Effective Forex Money Management Principles | Forex MM 101

As FX traders, we are in the business of handling funds. Getting to the point of consistent profits requires a mastery of forex money management. Most traders are fixated on the end goal and neglect the importance of managing. There are ‘commandments’ regarding forex money management that we should respect. Let’s unpack this concept and more.

Forex Trading
5 min read


There are many famous quotes about money:

“Money makes the world go round.” – Liza Minnelli

“A fool and his money are soon parted.” – Dr John Bridges

“Rule #1: never lose money. Rule #2: never forget rule number one” – Warren Buffett

Clichéd as they may be, these quotes are genuine and relatable. As FX traders, we are in the business of handling funds. Getting to the point of consistent profits requires a mastery of forex money management.

Most traders are fixated on the end goal of getting rich and neglect the importance of managing. There are ‘commandments’ regarding forex money management that we should respect. Let’s unpack this concept and more (for more tips on successful trading in FX).

What is forex money management?

Money management for forex is a defensive framework used by traders to preserve their capital, reduce risk and ultimately increase their equity. It covers everything from position sizing to a conducive withdrawal plan.

Investors tend to use risk management and money management in trading interchangeably. Although the two are different, everything boils down to protecting your equity. 

Each position we place comes with the risk of the unknown. Practising solid forex money management is a massive part of navigating around said risk. No trader has any control over the outcome of their positions. Yet, you do control the maximum you are prepared to lose.

Key considerations for top money management in forex

Here are the main elements to understand regarding forex money management.

Disposable funds

This concept isn’t necessarily related to the actual trading of currency pairs. However, it is a good place to start our trading money management analysis since it is sometimes overlooked. One common mistake, made even by experienced traders, is not using disposable funds.

Here, we refer to money separate from your living expenses, savings and tax. Trading with this income means that you have no emotional or psychological attachment to it. This isn’t to say that you should treat these funds as ‘play money.’

Instead, it means you accept the possibility of risk of ruin without linking the capital to your food on the table or rent. Forex money management involves controlling your emotions when real funds are on the line.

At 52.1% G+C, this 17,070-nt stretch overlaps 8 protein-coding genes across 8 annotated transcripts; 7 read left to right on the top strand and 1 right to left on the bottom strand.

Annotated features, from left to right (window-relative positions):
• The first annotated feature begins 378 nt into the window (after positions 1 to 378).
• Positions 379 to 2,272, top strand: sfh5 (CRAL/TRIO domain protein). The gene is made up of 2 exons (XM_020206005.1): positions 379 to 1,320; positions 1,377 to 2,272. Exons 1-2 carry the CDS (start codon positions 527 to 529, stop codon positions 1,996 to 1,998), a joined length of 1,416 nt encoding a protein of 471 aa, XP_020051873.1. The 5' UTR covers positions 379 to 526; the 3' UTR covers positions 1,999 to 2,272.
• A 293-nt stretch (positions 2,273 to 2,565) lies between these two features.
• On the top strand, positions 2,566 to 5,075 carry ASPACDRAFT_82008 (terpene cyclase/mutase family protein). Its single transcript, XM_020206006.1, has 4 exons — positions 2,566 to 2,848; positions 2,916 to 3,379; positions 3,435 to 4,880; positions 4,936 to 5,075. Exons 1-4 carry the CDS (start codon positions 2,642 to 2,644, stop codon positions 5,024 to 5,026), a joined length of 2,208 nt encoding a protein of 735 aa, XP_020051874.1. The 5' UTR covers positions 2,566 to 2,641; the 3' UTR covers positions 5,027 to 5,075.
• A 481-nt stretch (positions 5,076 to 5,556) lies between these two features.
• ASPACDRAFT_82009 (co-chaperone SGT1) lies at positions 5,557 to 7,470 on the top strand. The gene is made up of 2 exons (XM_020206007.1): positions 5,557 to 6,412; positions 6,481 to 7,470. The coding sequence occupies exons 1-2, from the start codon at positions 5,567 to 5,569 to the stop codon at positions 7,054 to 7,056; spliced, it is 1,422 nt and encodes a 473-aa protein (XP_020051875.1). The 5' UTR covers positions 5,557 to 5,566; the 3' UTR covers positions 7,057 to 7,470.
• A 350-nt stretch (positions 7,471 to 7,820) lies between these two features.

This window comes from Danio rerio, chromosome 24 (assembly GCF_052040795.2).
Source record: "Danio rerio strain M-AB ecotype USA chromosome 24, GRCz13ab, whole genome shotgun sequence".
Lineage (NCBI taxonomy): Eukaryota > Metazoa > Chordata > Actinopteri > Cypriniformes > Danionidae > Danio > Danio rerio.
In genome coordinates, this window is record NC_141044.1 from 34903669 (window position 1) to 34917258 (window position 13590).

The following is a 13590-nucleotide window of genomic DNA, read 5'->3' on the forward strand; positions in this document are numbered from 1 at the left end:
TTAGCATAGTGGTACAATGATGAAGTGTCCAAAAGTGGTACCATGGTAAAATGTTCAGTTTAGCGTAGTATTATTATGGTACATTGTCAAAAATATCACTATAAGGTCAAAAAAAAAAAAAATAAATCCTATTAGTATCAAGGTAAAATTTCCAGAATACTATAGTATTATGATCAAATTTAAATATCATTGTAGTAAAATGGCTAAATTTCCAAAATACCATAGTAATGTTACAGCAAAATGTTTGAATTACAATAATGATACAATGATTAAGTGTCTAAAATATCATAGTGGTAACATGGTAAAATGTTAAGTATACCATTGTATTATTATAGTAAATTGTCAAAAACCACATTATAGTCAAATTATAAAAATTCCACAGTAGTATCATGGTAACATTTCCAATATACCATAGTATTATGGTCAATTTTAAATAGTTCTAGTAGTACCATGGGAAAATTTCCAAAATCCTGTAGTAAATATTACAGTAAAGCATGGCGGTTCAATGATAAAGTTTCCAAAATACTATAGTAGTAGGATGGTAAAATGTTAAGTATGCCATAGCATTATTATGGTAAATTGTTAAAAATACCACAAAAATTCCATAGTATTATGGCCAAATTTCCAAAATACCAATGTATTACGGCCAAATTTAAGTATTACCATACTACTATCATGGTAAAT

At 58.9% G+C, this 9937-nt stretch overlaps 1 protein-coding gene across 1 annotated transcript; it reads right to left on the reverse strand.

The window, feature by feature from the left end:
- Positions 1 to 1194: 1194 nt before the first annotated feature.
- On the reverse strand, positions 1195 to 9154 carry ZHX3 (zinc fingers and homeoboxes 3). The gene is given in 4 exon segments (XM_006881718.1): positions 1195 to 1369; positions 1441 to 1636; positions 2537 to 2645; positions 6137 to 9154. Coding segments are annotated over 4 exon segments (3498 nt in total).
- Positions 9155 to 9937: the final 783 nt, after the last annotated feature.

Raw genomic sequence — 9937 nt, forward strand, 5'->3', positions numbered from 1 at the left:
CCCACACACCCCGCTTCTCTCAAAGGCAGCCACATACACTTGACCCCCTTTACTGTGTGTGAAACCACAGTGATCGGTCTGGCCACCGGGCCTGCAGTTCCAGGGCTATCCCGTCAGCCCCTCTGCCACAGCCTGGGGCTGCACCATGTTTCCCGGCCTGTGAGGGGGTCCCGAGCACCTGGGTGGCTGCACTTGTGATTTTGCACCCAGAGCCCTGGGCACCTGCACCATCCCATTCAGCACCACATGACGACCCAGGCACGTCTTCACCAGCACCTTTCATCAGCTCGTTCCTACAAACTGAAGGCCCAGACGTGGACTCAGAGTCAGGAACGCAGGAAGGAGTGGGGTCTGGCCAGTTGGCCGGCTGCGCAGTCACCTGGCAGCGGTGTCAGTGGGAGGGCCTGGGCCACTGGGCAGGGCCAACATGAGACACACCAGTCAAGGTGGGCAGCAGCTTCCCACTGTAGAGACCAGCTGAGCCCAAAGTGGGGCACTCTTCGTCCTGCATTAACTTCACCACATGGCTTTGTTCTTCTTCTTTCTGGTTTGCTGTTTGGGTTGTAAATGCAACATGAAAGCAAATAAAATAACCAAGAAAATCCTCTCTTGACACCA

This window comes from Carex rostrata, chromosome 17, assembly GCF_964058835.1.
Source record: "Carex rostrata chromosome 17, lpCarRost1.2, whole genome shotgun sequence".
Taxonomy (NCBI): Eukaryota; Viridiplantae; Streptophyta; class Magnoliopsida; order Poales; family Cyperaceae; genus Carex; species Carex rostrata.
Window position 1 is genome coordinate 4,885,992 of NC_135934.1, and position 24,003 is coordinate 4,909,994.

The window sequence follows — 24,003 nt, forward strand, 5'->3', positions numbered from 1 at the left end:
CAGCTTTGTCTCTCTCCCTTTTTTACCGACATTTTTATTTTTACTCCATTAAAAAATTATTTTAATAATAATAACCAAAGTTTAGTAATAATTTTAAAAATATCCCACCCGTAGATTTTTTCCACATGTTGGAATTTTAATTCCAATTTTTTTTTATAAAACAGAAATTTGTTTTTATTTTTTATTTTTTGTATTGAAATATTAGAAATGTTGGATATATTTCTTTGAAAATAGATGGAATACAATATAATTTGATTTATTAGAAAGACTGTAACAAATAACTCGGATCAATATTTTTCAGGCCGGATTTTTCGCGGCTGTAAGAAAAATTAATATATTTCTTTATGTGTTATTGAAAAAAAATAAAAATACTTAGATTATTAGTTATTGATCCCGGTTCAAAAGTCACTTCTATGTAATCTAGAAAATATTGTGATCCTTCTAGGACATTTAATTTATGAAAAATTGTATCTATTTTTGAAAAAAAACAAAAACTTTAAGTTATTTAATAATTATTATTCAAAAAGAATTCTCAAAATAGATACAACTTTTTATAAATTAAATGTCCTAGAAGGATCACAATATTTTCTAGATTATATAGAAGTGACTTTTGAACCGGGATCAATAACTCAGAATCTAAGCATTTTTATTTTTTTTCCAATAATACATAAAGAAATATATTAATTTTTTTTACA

The first ‘secret‘ step is to set aside disposable money for your live account.

Conservative per-position allocation

In trading, you never know when your expected winner will come. So, you have to keep spinning the wheel over and over again until it does. However, if you lose the strength to do so, then it’s back to square one.

All professional forex money management strategies ensure that the trader ‘risks small’ for each position. The rule of thumb recommended by experts is 1-3% risk of your account per trade. So, for instance, with $1000, the law says to allocate between $10-$30 for every position. 

This percentage allocation is quite conservative, and for a good reason. One simple forex money management mistake by losing traders is betting too much on an individual trade. 

The table below details the recovery percentage for each lost portion of your trading capital. 

Capital loss and recovery table for forex money management

The point is that the higher the individual loss, the more profits are needed to recover it. Conservative allocation is how you can withstand inevitable losing streaks and maintain a healthy drawdown. 

We can never be 100% sure of the outcome of any one position. So, it makes no sense to go big. To quote Bruce Kovner, “…whatever you think your position ought to be, cut it at least in half.”

Using a stop loss

Illustration of the stop loss

Forex is a highly leveraged and sometimes volatile instrument. One minute, the price can go one way, and the next, it can suddenly turn against you. A trader’s primary ‘insurance’ or ‘exit plan’ in forex money management is a stop loss. 

The idea of a stop remains a topic of hot debate. But a risk-conscious trader knows it’s a no-brainer in preventing a massive loss or, worse, a margin call. The truth is that no trader can endure a substantial floating loss (unless they were trading with ‘infinite’ funds).

Again, it comes back to emotions. Losing a trade comes with some pain, but the key is getting over it quickly and moving on to new opportunities. A stop loss is a key component of this and the overall process of money management trading.